Popular fluoroquinolones antibiotic can go haywire in rare cases, causing irreversible nerve damage

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Antibiotics. Image credit: CBSN

Miriam van Staveren went on holiday to the Canary Islands and caught an infection. Her ear and sinuses throbbed, so she went to see the resort doctor, who prescribed a six-day course of the popular antibiotic levofloxacin.

[Three weeks later,] she developed shooting pains in her legs and feet, as well as fatigue and depression. “I got sicker and sicker,” she says.

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[F]or a small percentage of people, fluoroquinolones have developed a bad reputation.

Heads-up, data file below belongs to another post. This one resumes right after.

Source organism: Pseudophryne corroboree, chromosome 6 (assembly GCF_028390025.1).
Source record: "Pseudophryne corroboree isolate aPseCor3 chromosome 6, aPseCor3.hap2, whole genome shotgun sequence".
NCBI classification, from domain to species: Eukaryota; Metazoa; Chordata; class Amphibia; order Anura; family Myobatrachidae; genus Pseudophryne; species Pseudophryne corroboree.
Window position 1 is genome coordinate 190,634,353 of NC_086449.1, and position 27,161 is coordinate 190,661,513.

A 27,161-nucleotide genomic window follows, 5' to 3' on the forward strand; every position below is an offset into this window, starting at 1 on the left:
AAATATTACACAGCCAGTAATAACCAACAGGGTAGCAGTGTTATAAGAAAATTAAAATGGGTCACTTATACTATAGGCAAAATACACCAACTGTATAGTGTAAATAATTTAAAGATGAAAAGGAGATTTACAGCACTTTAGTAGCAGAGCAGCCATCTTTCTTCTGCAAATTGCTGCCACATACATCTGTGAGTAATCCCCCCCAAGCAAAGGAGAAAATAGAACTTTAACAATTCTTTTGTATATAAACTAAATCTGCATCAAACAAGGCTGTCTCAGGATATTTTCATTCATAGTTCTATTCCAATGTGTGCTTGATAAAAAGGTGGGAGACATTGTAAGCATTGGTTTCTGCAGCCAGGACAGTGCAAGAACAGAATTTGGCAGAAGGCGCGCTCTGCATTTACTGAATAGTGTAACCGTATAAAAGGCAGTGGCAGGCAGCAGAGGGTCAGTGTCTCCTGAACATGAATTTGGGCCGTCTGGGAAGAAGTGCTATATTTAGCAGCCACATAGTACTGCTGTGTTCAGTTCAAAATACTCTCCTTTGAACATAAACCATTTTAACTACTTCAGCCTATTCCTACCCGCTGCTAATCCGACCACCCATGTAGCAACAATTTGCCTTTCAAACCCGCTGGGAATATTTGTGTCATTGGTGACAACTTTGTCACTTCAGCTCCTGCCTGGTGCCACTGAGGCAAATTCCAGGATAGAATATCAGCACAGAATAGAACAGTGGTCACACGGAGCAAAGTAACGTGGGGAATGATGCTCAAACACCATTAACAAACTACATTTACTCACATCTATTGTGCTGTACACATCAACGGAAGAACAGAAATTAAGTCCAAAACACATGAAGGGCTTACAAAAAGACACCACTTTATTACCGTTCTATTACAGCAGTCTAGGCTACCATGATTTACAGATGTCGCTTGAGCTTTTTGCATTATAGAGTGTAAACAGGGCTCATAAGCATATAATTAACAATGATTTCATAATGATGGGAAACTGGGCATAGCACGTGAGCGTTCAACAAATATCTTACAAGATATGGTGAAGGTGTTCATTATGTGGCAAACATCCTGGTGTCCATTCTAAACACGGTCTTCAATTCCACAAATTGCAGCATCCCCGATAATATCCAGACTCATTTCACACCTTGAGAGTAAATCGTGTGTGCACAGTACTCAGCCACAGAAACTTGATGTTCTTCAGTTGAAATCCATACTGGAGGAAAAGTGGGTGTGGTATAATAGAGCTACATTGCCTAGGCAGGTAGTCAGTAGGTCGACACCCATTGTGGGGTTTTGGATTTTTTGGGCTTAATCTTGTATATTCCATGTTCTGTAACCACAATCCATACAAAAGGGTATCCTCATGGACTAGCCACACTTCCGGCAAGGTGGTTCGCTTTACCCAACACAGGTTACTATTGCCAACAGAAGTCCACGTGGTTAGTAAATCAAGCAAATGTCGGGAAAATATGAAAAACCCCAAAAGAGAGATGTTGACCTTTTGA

For decades, regulatory agencies and the medical profession were sceptical that a brief course of antibiotics could have such a devastating, long-term impact. But after persistent campaigning by patient groups, attitudes began to change in 2008, when the US Food and Drug Administration (FDA) announced the first of what would be a series of strong alerts about the side effects of fluoroquinolone drugs, including tendon rupture and irreversible nerve damage.

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[F]luoroquinolones are damaging mitochondria, the power packs inside human cells that evolved from symbiotic, bacteria-like cells billions of years ago. This kind of harm can affect every cell in the body, explaining why a wide range of symptoms can appear and get worse over time.

“I want doctors to be informed about the risks, no matter how rare or not they are,” van Staveren says. “I want warnings all over and I want the warnings to be taken seriously.”

Read full, original post: When antibiotics turn toxic

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